This temple town is one of the main attractions in Myanmar. From the 9th to 13th centuries, the city was the capital of the Kingdom of Pagan, the first kingdom to unify the regions that would later constitute modern Myanmar. During the kingdom’s height, between the 11th and 13th centuries, over 10.000 Buddhist temples, pagodas and monasteries were constructed in the Bagan plains alone, of which the remains of over 2.200 temples and pagodas still survive today.
Bagan is not another “Angkor Temples”: its architecture and quality of carvings and paintings cannot be compared to Angkor. But the ensemble, with all those temples spread here and there, is very impressive and a sunrise or sunset in Bagan are one of the best moments of any trip to Myanmar.
I was definitely not lucky with sunrises and sunsets in Bagan. In August 2011, during rainy season, the clouds covered the sky all the time. Now I was back to Myanmar during the perfect season (from November to February) and I wanted to try my chance again with Bagan. With Freddy, we decided to stay two full days in the town.
On the first day, we visited Bagan’s main temples. We hired a horse cart with Sin, a Malasyan girl met on the bus, to visit these temples in style. We visited the tallest one, the most popular one, the most beautiful one, the oldest one . . . well, that kept us busy for the full day.
In the afternoon, also this time the clouds did not help and we missed the sunset, uff . . . 🙁
On the following day the weather was awful, it was raining hard non stop. Who could expect a thyphon in Bengala Gulf while our trip to Bagan? We missed not only sunrise and sunset, we were stuck at the guest house all that day. Unfortunately we could not stay longer in Bagan because Freddy had a tight schedule so we had to leave the day after.
At Inle I met Maria, who was as disappointed as me about the weather in Bagan during the past days. She had decided to travel to Bagan again after her Inle visit to have more sunset sunrise opportunities and I followed her.
The night bus ride to Bagan was a disaster and we could not sleep much so when we arrived at the guest house at 5am we were ready to take a bike to visit the temples. Hans, a dutch – ecuatorian guy that we met at the bike rental, joined us for the sunrise.
It took me three trips in total but at the end the weather was merciful with us and we could enjoy a nice sunrise. The temple chosen for the sunrise view did not have the most interesting skyline in Bagan but we could see the balloons very close 🙂
After a good breakfast Maria and I left Hans exploring the temples and we rode back to the hotel for a good shower and sleep.
We met Hans again around 4pm for sunset. Maria had a “secret temple” for sunset views, very well located (she said) and with no tourists. Where did she learn about it? Temple-climbing is a hard sport, especially for off the beaten path temples like that one but I said to myself that in a few years climbing will be forbidden so I would think about how the hell I could jump down later .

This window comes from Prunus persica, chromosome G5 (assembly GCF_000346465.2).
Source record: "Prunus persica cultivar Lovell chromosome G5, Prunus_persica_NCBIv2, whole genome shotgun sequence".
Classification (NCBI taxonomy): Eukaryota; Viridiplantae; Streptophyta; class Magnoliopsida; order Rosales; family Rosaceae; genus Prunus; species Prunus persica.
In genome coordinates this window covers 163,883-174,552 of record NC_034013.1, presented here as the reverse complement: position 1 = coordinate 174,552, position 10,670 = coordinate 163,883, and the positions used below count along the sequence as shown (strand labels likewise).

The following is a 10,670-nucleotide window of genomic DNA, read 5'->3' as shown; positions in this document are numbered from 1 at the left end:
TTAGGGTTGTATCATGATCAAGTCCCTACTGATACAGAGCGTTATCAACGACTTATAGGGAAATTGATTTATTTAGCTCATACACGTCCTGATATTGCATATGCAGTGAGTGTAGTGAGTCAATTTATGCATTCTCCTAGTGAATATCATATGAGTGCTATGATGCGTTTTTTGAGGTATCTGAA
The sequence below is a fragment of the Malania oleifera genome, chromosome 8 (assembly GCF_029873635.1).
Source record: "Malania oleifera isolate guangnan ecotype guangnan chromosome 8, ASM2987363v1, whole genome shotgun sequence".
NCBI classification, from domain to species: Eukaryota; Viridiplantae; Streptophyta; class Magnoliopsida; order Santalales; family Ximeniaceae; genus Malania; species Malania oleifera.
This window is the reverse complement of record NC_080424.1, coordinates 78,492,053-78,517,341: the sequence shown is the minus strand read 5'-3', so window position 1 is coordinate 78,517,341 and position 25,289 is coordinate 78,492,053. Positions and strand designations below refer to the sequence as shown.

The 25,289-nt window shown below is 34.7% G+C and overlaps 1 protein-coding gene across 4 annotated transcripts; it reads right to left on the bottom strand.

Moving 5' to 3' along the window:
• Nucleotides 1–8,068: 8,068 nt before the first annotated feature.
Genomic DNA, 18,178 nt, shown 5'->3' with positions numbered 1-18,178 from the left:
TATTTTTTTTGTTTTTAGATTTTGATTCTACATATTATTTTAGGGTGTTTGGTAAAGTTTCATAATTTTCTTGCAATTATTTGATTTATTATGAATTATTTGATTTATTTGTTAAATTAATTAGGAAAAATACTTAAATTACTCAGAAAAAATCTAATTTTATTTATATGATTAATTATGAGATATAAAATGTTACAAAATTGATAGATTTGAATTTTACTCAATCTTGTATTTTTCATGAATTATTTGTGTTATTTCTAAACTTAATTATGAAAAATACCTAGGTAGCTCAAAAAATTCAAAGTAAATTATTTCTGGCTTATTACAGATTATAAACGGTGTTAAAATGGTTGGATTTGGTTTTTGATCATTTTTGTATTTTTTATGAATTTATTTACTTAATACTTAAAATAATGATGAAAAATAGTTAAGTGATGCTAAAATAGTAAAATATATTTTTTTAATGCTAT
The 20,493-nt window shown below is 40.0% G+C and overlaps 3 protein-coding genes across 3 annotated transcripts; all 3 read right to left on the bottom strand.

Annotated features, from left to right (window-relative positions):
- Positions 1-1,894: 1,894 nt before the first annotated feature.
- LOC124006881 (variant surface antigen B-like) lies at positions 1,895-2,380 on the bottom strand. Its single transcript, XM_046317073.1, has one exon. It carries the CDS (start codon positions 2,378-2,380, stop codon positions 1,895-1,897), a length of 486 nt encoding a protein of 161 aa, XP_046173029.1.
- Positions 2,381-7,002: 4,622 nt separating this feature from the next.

That was a gorgeous sunset and we all were very happy to enjoy it from a quiet and serene spot (the tallest temple in Bagan, some metres behind us, had so many tourists that it looked like a disco).
We toasted our first sunset later, during a dinner in my favourite restaurant, with Mandalay beer 😀
Our bus to Mandalay was leaving the following day at noon so we still had time for another sunrise. I met Hans at 4.30am and together we rode to another “secret temple” for sunrise. That spot was perfect, lonely, less complicated to climb and with a beautiful skyline . . . it was my best sunrise 🙂
That morning Maria did not joined Hans and me for the sunrise because she had a better thing to do: ballooning! When we met back in the guest house she told me it was fantastic . . . I let you judge it by yourselves 😉
My Tips :
- The e-bike (electrical bike) allows you to visit all the area with the minimum effort. I don’t suggest a normal bike because they are old, paths are very rough and it is very hot. Sometimes you can negotiate the price. Don’t pay more than 6.000 kyatts for a full day;
- My favourite guest house is May Kha Lar Guest House in Nyaung U. I liked the breakfast and the woman at the reception was very helpful to organise my trip to Mrauk U;
- Everybody in Bagan seems to have a “secret temple” for the sunrise or sunset. If you don’t, ask around (to locals, other tourists . .). Temples suggested by Lonely Planet are to be avoided because everybody who has a Lonely goes there.
Of course, Maria’s picture was published with her consent. From here, I would like to thank her for the picture, I wish her many happy travels and pictures and I really hope to see her first photo exhibition in Barcelona or Frankfurt in a near future!
In Bagan, apart from the temples, there are other interesting things to visit on a half day /day trip. For more information have a look here :